Category Archives: Outdoor Attractions

Boating: The View from the Water

July 9, 2020 by Beth Peyton

The View from the Water

Beautiful sunset
(author photo)

There is nothing more beautiful than the view of Chautauqua Lake from the water.  Any summer visit to Chautauqua Lake should involve a boat!  You can start your boating adventures right from the Maple Springs Lake Side Inn.  And during this time of COVID-19, boating is one of the safest activities you can pursue. It’s outdoors, and easy to maintain physical distances.


Guests staying at the Inn can use our kayaks to paddle around the lakefront.  Two kayaks are available; ask the Innkeeper for paddles and safety gear.  Other kayaks are available for rent if you need them for a larger group.

The View from the Water


Your Own Boat

If you let us know in advance, you are welcome to bring your own boat.  There is a small fee for using our dock and lift.

Pleasure Boats

Guests at the Inn are likely to take a ride on the Miss Rose, our own boat that we use to take folks for breakfast on the water.  Guests can also charter it for $100/hr.  Motorboats and sailboats are available to rent at some of the marinas around the lake.  And don’t forget to look for jet skis and other fun watercraft. The Innkeepers can help you locate what you want, and direct you to boat launches.


We also have a pontoon boat available to rent.  This boat is available for other people besides guests, so reserve it in advance if possible.   Those who rent the boat must be at least 25 years of age and furnish a drivers’ license.  It’s a great way to see the lake, swim, fish, or picnic with family and friends.  You maintain physical distance while you take in the view from the water.

View from the Water

Pleasure boating (author photo)

Fishing Boat Rentals

There are several places around the lake to rent fishing boats, and you are also welcome to tie one of them up at our dock if you need it for several days.  Chautauqua Marina and We Wan Chu Cottages are located near the Inn, and there are other places around the lake eager to rent you a boat, too.

Take a Ride on the Chautauqua Belle

View from the water

Chautauqua Belle

For a unique and fun way to take in the view from the water, take a ride on the Chautauqua Belle. Check the website for additional information and schedule. The most unique vessel on Chautauqua Lake, the Belle is a replica of an old paddlewheel steamship – one of only five such ships in the country.  Take a lunch or dinner cruise, watch the fireworks from the water, and learn about the history of the boat and the history of the lake while you leave the driving to the captain.  Have a cocktail and watch the sunset – a sunset that might be unparalleled in beauty as they often are on our beautiful Chautauqua Lake.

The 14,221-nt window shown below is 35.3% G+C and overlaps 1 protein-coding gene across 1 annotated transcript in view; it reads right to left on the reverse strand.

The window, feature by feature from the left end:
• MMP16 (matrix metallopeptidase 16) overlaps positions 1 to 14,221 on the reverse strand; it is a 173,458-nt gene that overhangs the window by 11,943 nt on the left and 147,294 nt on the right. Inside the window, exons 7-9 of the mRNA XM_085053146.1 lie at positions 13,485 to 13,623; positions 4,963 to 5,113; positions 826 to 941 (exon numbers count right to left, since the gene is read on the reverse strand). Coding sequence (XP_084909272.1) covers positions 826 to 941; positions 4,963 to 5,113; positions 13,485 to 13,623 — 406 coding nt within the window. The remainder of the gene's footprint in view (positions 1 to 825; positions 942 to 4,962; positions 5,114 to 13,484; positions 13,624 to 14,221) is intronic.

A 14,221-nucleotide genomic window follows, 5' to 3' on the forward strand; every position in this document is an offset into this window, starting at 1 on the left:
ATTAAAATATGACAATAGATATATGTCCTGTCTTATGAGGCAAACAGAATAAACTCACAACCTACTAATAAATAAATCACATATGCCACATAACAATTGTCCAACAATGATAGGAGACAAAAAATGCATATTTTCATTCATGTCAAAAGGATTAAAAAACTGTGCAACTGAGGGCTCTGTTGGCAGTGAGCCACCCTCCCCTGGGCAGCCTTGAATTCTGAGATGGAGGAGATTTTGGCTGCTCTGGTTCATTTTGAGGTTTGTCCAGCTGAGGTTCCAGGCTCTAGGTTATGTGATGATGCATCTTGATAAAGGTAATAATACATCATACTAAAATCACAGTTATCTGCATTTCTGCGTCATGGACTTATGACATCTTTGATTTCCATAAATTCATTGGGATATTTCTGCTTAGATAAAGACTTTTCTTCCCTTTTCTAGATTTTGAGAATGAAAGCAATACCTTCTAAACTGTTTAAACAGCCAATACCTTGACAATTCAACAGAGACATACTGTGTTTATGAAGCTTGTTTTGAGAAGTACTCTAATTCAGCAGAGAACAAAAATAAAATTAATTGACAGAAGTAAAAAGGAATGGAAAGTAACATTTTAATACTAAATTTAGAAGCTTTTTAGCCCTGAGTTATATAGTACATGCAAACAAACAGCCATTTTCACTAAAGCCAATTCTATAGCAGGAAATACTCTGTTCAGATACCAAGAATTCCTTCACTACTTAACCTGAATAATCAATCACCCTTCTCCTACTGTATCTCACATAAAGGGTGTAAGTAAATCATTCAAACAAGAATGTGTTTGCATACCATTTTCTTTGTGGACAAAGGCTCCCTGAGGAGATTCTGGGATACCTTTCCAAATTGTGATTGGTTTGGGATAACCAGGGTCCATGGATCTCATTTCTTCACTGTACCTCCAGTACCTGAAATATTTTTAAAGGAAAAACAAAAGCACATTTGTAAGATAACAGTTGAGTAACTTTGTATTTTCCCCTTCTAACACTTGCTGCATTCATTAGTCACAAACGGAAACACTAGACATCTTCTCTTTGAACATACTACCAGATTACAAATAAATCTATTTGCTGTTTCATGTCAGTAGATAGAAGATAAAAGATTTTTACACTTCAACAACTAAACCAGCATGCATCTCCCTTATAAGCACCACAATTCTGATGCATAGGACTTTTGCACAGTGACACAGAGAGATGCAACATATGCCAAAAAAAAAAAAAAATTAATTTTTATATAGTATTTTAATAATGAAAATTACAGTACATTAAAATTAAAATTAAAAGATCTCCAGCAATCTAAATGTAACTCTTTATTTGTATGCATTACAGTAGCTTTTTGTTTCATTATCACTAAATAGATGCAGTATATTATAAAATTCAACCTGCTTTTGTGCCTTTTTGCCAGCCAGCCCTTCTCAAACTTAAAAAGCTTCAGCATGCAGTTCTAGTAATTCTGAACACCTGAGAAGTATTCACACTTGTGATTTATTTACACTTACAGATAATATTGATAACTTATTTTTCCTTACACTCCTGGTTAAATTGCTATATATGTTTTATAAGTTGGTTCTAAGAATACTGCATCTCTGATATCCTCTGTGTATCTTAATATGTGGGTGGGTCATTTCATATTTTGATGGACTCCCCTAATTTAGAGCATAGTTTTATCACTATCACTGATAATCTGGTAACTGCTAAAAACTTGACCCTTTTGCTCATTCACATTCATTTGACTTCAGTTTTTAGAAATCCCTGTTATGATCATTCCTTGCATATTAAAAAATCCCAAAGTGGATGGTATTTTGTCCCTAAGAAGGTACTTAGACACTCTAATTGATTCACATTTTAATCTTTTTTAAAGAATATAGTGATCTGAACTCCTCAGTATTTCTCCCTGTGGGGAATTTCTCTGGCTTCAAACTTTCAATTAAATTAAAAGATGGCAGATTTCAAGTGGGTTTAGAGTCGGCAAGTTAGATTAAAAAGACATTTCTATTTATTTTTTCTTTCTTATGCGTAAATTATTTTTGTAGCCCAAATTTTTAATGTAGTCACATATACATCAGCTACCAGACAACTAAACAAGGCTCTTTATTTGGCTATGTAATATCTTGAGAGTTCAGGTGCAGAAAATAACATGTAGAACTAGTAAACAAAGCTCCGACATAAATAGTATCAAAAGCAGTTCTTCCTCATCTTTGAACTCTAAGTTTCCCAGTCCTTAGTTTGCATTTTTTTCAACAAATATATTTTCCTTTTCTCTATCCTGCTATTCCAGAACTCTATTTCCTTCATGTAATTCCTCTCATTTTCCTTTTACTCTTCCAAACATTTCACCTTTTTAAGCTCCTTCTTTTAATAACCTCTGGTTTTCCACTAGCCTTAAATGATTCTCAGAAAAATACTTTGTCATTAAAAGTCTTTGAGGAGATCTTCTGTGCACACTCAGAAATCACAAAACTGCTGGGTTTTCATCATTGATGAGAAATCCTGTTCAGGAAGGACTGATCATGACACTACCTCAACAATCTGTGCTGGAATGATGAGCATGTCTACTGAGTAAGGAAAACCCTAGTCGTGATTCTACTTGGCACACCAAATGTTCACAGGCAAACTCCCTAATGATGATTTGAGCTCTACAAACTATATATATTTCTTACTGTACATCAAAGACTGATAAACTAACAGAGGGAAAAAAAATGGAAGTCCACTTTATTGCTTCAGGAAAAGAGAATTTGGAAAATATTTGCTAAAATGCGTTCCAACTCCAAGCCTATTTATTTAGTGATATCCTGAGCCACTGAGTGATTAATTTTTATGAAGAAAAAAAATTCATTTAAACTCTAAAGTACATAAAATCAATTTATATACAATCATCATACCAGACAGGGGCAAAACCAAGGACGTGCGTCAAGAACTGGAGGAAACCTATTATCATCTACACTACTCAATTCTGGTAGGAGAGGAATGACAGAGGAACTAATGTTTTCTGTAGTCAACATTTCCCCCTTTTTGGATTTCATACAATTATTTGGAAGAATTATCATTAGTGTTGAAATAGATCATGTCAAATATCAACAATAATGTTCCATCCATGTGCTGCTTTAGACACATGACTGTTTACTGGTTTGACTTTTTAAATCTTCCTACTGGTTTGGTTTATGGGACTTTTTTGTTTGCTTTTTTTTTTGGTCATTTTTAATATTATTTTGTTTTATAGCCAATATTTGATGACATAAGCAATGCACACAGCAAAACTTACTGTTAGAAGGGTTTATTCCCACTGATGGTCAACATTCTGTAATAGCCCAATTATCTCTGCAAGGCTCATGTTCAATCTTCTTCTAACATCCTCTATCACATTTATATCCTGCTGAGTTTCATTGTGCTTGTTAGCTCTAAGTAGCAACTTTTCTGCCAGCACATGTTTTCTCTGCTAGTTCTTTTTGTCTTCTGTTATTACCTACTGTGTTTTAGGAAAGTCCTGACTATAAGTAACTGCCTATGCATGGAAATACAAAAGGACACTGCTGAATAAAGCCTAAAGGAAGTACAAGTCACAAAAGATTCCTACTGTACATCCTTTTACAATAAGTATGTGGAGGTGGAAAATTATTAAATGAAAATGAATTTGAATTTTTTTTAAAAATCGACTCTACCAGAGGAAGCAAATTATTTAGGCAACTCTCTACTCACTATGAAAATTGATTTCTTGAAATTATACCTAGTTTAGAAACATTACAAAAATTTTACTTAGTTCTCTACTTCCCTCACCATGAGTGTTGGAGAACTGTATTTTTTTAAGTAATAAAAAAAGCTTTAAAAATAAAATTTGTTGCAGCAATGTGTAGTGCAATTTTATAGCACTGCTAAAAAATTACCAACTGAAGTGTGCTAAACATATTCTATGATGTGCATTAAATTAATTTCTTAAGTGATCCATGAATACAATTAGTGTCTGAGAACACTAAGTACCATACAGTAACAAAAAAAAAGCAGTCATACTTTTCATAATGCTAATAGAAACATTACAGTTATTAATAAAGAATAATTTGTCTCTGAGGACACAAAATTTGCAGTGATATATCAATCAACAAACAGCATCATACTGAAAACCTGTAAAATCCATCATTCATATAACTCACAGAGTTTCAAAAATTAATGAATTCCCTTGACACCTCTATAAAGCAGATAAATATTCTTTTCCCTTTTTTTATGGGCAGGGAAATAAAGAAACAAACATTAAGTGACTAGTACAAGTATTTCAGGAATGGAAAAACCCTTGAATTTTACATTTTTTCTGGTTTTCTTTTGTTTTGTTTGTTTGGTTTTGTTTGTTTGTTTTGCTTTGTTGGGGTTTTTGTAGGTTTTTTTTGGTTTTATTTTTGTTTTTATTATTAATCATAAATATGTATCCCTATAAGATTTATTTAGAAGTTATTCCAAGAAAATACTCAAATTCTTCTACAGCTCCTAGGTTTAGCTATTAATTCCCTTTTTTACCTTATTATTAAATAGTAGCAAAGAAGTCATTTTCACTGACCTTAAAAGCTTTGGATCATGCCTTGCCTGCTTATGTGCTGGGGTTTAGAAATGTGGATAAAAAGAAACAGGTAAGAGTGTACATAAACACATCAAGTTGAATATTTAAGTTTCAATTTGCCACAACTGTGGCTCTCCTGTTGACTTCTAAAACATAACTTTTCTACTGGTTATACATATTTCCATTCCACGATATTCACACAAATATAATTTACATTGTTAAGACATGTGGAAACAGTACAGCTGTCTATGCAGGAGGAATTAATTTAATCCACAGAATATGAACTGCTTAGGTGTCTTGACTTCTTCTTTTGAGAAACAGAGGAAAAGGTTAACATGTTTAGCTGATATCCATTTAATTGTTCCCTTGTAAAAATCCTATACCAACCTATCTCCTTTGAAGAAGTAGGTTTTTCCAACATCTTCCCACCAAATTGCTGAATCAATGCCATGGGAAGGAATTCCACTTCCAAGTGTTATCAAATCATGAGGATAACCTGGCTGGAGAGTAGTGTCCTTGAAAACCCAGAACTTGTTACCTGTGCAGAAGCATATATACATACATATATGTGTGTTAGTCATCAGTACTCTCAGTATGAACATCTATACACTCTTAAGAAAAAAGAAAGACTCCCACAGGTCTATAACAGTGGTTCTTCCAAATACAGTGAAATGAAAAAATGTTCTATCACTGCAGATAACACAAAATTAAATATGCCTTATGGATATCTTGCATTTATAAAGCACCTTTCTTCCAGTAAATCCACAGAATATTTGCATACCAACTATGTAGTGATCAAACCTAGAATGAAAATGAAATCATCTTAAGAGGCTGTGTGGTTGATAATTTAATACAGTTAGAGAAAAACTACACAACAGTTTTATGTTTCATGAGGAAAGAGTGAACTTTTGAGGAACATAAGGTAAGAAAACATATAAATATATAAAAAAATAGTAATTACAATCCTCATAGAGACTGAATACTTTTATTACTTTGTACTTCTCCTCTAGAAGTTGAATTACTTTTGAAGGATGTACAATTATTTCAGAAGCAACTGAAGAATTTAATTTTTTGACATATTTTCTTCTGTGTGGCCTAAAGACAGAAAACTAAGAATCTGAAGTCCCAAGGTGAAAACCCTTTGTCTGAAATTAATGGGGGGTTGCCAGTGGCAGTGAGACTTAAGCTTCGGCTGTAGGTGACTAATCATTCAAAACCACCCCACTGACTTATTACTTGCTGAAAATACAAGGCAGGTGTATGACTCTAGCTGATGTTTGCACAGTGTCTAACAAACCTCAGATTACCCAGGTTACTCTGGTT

There are many thrilling and affordable ways to enjoy the view from the water.  Check the Sheriff’s website for information regarding restrictions and requirements for safe boating on Chautauqua Lake, and have a great time.




Staying Safe on Your Chautauqua Lake Vacation

May 28, 2020 by Beth Peyton

Chautauqua Lake Vacation

Paddle a Kayak

As the restrictions lift and more people are enjoying traveling for summer fun, there are some things that the experts recommend to reduce the risk of contracting COVID-19.  The Maple Springs Lake Side Inn has implemented a number of measures to comply with state and federal guidelines to ensure cleanliness and limit social interaction while you’re on-grounds.  Even so, there are other things that you can do make your Chautauqua Lake vacation restful, relaxing and safe.

Experts agree that the chances of contracting the coronavirus when exposed to a person who has it depend on a number of things.

“We can think of transmission risk with a simple phrase:  time, space, people, place,” said Dr William Miller, an epidemiologist at Ohio State University.

“Always choose outdoors over indoor, always choose masking over not masking and always choose more space for fewer people over a smaller space,” echoed Dr. Emily Landon at the University of Chicago Medicine.

Some travel tips to limit risk and enhance your stay follow, but there are a few considerations to always keep in mind.

Chautauqua Lake Vacation

Wash Your Hands Frequently

  • Do Not Travel if you are not well. If you are running a fever or feel sick, stay home.
  • If you are in a high-risk category – if you are over 65 years of age or have underlying health conditions – consider whether or not you should travel right now.
  • Wash Your Hands – frequently, with soap and warm water.
  • Don’t touch your face.
  • Wear a mask if you are in a situation where you cannot maintain at least 6 feet of distance from others. This is to protect them as well as you.

Driving Tips

There are several things to consider and plan for if you will be driving to your Chautauqua Lake vacation destination. Plan your route to make sure you are allowed to travel, that you can stay in motels, that you can obtain food, drinks and other necessities, and that you are aware of any travel advisories.

Pack things you will need to sanitize yourself and surfaces if you need to stop for gas or food.  Try not to touch fixtures in public bathrooms after you’ve washed your hands and consider paying for things with a card (that you can sanitize after use) rather than cash.